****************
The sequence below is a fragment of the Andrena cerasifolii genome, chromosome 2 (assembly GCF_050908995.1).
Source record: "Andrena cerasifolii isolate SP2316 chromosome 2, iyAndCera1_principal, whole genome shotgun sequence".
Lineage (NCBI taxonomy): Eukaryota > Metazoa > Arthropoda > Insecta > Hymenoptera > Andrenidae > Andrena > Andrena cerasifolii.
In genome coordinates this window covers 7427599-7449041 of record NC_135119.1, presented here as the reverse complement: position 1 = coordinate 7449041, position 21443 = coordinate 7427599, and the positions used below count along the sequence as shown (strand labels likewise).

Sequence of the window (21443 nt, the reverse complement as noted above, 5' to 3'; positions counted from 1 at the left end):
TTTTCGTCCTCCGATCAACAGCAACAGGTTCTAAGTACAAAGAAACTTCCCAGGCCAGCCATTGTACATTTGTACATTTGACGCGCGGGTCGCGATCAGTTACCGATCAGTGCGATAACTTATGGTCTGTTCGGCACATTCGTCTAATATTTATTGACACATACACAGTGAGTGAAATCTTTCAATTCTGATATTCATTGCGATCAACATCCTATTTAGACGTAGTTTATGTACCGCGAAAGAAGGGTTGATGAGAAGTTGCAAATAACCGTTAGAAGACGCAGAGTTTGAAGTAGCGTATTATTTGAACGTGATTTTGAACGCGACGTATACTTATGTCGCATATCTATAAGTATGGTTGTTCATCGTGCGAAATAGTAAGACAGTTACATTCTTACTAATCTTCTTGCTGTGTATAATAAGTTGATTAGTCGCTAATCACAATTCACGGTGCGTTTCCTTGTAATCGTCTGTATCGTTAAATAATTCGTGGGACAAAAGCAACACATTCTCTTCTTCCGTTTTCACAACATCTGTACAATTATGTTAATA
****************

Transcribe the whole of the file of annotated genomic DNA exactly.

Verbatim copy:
The sequence below is a fragment of the Andrena cerasifolii genome, chromosome 2 (assembly GCF_050908995.1).
Source record: "Andrena cerasifolii isolate SP2316 chromosome 2, iyAndCera1_principal, whole genome shotgun sequence".
Lineage (NCBI taxonomy): Eukaryota > Metazoa > Arthropoda > Insecta > Hymenoptera > Andrenidae > Andrena > Andrena cerasifolii.
In genome coordinates this window covers 7427599-7449041 of record NC_135119.1, presented here as the reverse complement: position 1 = coordinate 7449041, position 21443 = coordinate 7427599, and the positions used below count along the sequence as shown (strand labels likewise).

Sequence of the window (21443 nt, the reverse complement as noted above, 5' to 3'; positions counted from 1 at the left end):
TTTTCGTCCTCCGATCAACAGCAACAGGTTCTAAGTACAAAGAAACTTCCCAGGCCAGCCATTGTACATTTGTACATTTGACGCGCGGGTCGCGATCAGTTACCGATCAGTGCGATAACTTATGGTCTGTTCGGCACATTCGTCTAATATTTATTGACACATACACAGTGAGTGAAATCTTTCAATTCTGATATTCATTGCGATCAACATCCTATTTAGACGTAGTTTATGTACCGCGAAAGAAGGGTTGATGAGAAGTTGCAAATAACCGTTAGAAGACGCAGAGTTTGAAGTAGCGTATTATTTGAACGTGATTTTGAACGCGACGTATACTTATGTCGCATATCTATAAGTATGGTTGTTCATCGTGCGAAATAGTAAGACAGTTACATTCTTACTAATCTTCTTGCTGTGTATAATAAGTTGATTAGTCGCTAATCACAATTCACGGTGCGTTTCCTTGTAATCGTCTGTATCGTTAAATAATTCGTGGGACAAAAGCAACACATTCTCTTCTTCCGTTTTCACAACATCTGTACAATTATGTTAATA